Twenty-six federal agencies provided no ethics waivers relating to political appointees in the Trump administration in response to Freedom of Information Act requests made by the Project On Government Oversight (POGO), the organization revealed today. Some of these agencies employ recently registered lobbyists, raising concerns that the appointees might be in violation of aspects of President Trump’s ethics pledge.
As the Office of Government Ethics prepares to publicly disclose ethics waivers given to political appointees in federal agencies, the new POGO investigation shows that the full picture of potential conflicts of interest in the administration is far from clear due to vague definitions, loopholes, and decades-old systemic weaknesses in the federal government’s ethics system.
The Trump administration disclosed last week that it is giving some of its conflicted political appointees in the White House a pass when it comes to complying with President Trump’s ethics pledge. Trump’s ethics pledge applies to all political appointees, both in the White House and in federal agencies.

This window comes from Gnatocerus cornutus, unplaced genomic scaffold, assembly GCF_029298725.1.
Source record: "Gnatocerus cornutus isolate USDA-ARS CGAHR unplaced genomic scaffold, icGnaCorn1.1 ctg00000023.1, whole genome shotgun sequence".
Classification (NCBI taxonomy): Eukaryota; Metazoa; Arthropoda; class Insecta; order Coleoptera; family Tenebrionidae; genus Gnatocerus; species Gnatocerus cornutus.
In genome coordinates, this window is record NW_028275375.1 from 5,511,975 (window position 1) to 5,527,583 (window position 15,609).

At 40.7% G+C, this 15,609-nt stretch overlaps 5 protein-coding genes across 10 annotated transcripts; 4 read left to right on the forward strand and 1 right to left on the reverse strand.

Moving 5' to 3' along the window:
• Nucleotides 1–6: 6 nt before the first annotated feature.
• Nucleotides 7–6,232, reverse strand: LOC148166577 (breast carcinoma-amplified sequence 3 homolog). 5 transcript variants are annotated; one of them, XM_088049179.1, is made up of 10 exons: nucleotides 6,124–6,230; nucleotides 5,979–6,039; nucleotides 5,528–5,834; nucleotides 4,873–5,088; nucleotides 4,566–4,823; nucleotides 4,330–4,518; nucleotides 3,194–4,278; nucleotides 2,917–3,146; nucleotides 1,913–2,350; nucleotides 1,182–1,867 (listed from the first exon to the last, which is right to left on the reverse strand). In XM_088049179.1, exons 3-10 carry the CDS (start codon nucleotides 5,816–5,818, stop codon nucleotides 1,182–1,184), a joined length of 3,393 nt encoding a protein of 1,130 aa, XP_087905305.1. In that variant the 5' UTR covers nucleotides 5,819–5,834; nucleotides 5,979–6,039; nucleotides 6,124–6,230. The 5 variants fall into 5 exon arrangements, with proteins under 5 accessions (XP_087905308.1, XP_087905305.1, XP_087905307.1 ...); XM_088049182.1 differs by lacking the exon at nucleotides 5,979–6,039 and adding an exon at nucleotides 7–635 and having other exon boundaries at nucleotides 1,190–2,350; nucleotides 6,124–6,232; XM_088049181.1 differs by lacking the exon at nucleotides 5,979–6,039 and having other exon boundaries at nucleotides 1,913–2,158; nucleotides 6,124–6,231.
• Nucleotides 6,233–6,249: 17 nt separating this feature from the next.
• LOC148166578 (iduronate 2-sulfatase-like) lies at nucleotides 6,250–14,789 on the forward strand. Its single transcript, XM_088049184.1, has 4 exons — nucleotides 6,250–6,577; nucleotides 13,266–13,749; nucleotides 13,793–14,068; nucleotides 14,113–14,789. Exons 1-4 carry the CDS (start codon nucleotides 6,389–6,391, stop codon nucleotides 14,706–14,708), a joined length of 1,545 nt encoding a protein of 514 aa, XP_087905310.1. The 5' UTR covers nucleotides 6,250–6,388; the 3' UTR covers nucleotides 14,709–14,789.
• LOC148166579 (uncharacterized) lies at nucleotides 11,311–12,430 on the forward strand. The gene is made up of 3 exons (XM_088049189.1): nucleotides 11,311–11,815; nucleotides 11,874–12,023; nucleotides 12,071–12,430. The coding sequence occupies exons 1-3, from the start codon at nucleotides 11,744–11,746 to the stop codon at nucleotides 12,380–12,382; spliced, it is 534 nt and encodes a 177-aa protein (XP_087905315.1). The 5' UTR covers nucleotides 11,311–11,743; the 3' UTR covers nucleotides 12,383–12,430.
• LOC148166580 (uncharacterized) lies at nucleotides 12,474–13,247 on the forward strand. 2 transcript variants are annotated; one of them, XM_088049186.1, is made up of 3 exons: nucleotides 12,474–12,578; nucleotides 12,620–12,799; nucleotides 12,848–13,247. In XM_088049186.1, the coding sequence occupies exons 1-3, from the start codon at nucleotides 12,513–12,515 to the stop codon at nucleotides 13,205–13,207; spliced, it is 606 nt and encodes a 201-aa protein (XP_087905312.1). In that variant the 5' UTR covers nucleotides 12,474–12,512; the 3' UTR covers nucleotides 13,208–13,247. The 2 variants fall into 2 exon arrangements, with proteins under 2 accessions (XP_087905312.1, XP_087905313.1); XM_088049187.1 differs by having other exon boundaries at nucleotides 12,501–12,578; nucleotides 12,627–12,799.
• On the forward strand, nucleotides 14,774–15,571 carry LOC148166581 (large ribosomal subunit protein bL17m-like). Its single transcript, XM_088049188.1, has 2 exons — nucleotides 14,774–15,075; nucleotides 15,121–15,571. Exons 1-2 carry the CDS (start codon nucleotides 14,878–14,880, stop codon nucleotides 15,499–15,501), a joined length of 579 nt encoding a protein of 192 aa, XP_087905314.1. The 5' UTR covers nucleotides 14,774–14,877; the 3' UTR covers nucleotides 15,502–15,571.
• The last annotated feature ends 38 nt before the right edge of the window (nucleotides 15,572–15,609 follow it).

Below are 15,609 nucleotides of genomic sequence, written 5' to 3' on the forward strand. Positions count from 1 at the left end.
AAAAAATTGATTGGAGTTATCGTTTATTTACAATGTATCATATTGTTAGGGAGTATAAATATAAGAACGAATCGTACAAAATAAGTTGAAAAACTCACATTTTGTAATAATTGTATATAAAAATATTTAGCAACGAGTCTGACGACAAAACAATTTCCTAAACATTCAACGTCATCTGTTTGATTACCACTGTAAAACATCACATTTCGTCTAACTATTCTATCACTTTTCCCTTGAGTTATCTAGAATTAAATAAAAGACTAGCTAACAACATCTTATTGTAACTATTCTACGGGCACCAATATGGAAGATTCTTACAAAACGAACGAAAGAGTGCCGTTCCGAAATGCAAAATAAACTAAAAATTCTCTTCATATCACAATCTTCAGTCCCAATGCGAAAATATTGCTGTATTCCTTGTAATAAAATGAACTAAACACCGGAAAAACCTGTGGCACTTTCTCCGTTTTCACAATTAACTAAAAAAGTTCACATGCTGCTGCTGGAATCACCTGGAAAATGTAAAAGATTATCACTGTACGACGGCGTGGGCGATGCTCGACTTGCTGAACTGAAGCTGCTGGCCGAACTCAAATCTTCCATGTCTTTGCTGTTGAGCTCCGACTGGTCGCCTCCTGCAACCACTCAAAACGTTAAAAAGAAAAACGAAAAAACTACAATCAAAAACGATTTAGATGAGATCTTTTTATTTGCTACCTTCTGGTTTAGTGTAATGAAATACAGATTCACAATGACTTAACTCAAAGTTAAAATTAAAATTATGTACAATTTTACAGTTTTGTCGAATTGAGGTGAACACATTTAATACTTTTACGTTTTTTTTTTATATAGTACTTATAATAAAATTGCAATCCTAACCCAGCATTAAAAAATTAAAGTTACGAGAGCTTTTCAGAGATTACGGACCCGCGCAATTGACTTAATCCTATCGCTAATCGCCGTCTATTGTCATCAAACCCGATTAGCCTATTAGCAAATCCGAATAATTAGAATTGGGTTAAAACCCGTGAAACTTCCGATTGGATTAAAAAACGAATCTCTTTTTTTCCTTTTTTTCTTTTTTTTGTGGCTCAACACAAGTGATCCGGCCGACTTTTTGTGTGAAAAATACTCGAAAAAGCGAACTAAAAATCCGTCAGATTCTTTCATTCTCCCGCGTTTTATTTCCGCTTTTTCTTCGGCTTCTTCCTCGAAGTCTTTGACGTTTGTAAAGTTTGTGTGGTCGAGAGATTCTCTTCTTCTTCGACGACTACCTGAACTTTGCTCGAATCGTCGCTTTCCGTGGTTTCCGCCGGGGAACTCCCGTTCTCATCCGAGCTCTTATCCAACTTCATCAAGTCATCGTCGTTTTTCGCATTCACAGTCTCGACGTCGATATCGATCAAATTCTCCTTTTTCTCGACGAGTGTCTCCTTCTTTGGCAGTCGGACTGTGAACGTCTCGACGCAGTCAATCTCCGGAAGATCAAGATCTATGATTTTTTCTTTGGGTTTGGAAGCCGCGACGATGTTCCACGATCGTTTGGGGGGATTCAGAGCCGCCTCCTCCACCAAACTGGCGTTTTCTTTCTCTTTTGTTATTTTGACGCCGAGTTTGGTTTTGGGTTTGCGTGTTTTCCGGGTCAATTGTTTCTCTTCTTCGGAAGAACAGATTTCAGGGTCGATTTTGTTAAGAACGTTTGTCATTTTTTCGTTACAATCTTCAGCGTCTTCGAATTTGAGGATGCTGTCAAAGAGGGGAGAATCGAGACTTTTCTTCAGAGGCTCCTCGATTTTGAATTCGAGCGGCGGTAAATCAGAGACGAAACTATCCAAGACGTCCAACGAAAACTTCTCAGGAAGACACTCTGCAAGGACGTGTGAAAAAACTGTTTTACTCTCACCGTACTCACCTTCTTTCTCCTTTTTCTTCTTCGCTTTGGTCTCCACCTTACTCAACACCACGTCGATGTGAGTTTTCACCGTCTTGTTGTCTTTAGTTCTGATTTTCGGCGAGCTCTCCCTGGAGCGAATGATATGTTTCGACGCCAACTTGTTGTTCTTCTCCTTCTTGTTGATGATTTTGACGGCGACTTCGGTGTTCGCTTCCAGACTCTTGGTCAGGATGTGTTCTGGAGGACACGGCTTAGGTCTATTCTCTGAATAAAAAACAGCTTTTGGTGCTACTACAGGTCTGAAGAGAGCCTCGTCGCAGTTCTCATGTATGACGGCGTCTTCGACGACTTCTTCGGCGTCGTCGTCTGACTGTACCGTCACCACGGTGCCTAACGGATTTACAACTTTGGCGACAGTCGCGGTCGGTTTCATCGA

A key concern relates to former lobbyists with a financial stake in government decision-making who become political appointees. The revolving door of former lobbyists into the highest reaches of government creates a significant risk that these former lobbyists could be boosting their former employers’ or ex-clients’ profits at the expense of the rest of us.
“Ethics pledges are put in place to prevent special interests from displacing the public interest in government,” said POGO Executive Director Danielle Brian. “Unfortunately the current ethics system does not appear to provide adequate protection. The administration should establish a central repository for all ethics waivers, recusal agreements, and other ethics disclosures so the public can see who is running their government and hold them accountable.”
POGO filed FOIA requests with 54 federal agencies in April for all ethics waivers and recusal agreements issued since January. Twenty-eight agencies have not responded to date.